It is important to note that the cleavage of the excavation with a series of inclined planes 22 will likely establish an end fracture or a bridged cleavage line sloping upward approximately 0.4 horizontal to 1.0 vertical in many soil applications. It becomes apparent that the deeper that the earth is cleaved, the more frequent a definite fractured and cleaved line will appear. This information can effect where the designer might place the inclined plane 22. It is for this reason that the 66% cut with a 34% leave out becomes most common or usual. However, optimum percentages of cut can range from 50% to 90% of cut, depending on the characteristics of the excavation.
When added, the inclined plane 22, making a 66% cut mostly accomplishes the combined work of the teeth 30, FIG. 1 initially fracturing and cleaving part of the earthen excavation and then the former cutting edge 34, FIG. 3 fracturing and cleaving the balance.
By avoiding dual encounters, cycle time can be reduced and production can be increased to a superior rate by the same machine. This is accomplished by the inclined plane 22 achieving such a high percentage of singular earthen engagement.
Near singular earthen engagement might best be explained in this manner. Making a 66% cut with a 34% leave out, more than one adjacent inclined planes 22 can and often quickly establish a bridged cleavage from one inclined plane 22 to the other. This fact is well established and supported by the minimal wear of the clean up edge 24 as compared with the considerably greater wear of former cutting edges 34. A clean up edge 24 has minimal cleavage to perform. They wear so slowly that they handily can be welded on.
Two inclined planes 22 followed by their companion clean up edge 24, FIGS. 5 and 6 can aggressively cleave and load earth while nearly totally isolating excavation and its abrasion from the structural components of the inclined plane 22, the adapter 26, and the implement 28.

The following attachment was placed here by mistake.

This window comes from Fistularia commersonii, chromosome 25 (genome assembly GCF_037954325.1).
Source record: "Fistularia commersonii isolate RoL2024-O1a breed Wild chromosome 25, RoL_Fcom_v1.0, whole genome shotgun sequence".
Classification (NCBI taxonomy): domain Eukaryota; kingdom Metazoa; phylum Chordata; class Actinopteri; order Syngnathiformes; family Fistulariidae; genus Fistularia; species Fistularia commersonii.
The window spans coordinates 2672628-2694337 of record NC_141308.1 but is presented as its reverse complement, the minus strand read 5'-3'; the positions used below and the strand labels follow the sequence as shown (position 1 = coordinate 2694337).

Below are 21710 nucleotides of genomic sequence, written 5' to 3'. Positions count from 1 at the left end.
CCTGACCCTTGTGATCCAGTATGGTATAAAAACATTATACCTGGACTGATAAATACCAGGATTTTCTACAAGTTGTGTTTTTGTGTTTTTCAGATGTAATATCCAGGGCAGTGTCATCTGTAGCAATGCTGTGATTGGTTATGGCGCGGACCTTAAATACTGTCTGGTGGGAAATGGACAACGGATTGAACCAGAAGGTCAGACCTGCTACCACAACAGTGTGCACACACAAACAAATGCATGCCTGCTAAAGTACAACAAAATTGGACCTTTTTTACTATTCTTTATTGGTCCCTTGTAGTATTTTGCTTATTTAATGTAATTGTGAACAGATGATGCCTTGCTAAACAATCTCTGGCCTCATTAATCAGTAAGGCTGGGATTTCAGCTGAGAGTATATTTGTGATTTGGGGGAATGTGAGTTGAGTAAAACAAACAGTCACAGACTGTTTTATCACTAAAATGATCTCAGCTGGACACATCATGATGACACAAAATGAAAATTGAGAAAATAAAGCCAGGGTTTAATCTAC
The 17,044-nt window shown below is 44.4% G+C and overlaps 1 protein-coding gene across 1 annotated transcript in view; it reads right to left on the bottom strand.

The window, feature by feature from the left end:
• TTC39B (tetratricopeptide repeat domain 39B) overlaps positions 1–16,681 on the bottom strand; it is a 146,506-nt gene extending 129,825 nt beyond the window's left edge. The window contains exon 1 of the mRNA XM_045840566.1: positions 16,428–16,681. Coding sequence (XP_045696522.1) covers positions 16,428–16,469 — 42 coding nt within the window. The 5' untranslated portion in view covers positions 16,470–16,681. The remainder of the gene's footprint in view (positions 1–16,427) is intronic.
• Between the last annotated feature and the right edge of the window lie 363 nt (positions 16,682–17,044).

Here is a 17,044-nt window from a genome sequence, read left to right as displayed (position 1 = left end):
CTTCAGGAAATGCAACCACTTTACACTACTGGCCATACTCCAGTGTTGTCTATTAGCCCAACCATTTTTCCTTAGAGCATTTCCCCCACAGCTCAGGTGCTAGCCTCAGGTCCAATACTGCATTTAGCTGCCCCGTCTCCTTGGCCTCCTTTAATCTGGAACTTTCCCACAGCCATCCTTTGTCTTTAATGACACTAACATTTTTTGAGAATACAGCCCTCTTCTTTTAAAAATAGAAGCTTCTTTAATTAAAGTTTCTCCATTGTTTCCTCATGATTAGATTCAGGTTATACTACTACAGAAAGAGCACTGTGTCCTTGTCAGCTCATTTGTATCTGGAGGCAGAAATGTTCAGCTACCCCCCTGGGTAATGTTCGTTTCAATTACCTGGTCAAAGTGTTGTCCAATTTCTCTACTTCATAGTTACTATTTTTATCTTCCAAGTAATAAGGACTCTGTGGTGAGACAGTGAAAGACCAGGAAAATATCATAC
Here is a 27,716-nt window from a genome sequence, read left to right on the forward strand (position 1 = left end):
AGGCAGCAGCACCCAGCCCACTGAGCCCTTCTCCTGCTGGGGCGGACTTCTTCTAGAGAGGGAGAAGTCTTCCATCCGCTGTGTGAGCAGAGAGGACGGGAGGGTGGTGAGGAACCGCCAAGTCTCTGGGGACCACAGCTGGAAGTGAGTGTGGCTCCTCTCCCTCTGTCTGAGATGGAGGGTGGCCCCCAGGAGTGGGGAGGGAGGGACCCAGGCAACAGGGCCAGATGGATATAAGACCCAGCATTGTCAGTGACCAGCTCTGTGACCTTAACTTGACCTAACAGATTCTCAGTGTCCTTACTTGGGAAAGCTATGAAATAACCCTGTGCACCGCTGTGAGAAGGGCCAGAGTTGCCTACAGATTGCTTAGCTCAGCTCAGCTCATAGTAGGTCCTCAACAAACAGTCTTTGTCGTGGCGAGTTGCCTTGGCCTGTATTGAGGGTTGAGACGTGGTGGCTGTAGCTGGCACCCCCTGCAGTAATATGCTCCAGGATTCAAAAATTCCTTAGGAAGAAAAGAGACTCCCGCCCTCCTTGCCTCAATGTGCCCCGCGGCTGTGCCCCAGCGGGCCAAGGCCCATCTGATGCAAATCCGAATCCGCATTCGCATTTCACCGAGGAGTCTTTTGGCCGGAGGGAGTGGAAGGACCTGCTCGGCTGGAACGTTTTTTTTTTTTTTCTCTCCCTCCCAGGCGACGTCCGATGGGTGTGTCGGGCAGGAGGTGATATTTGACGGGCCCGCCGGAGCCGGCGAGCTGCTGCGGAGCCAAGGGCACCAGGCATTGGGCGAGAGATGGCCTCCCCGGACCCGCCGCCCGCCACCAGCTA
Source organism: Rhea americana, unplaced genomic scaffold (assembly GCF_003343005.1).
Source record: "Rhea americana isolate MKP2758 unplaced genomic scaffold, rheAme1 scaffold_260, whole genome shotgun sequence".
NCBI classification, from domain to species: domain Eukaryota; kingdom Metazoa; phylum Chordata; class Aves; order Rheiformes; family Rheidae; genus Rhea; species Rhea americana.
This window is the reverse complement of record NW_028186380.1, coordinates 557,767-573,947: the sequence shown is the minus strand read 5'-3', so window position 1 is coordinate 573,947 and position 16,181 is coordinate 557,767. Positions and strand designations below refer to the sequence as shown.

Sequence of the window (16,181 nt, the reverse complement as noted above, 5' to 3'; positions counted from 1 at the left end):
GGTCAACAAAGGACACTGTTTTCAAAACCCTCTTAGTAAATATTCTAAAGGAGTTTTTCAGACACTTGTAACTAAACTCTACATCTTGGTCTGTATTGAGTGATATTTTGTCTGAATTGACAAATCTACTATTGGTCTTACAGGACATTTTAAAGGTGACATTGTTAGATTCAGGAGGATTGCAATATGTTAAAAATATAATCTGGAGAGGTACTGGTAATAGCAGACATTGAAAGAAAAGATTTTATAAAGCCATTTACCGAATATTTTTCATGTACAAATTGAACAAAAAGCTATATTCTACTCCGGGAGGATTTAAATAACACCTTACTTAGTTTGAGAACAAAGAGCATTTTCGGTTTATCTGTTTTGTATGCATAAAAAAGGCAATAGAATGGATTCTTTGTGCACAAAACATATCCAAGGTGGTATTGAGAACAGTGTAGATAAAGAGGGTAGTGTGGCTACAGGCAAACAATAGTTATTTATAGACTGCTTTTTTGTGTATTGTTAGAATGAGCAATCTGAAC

Because the designer can design a much simpler structure for an implement 28. The work application which formerly required a lip for all needs, as for sacrificial metal, and good fluid dynamics design, has become unnecessary. When using the inclined plane 22, with the accompanying clean up edge 24, the implement 28, FIGS. 5, 6, and 9, is used nearly totally for structure.
There is little wear structure needed, and little enhancement needed for fluid dynamics, only the possible area beyond the inclined plane. This can be greatly effected by adjusting the discharge angle and height of the inclined plane 22.
The adapter 26 is a conventional item of prior art. It is necessary that the adapter 26 and the tooth or mounting socket 32 be durable and compatible. A selected line as a G H Hensley of Dallas, Tex. offers a world wide supply of matched teeth 30 and adapters 26 that can be incorporated. Their welded nose adapter 26 is most conventional and can be attached to nearly any implement 28.
The implement 28 needs to be only a structural durable mounting platform for the particular adapter 26. A squared off former lip can be readily used for an implement 28. The name lip has intentionally been dropped because the physical shape of the working platform or implement 28 for the inclined plane 22, no longer needs to be a cutting edge 34.
The implement adaption 29 is a durable metal member of sufficient magnitude constructed with prearranged holes to accept a fastener attachment for inclined plane 22 and its accompanying clean up edge 24 shown FIG. 9, and the attachment made integral to the implement 28. The angle of attachment is relevant to the desired angle of ascent of the inclined plane shown in FIG. 9. This implement adaption 29 is a conventional item and is illustrated in FIG. 9. It adds considerable strength to the implement 28.
Any deviation from a single line of clean cleavage between more than two inclined planes 22, is followed by the companion clean up edge 24 to excavate earth not yet cleaved and channel it above the implement 28. Although there is very little remaining excavation, the clean up edge 24 insures that nearly all abrasive earth is isolated from the structure of the implement 28.
The inclined plane 22 is environment friendly. It can increase production approximately 15% for the same machine.
Commencing at the forward end, approximately one third to one half of the ascending length is the heaviest service or wear area, of the entire inclined plane 22.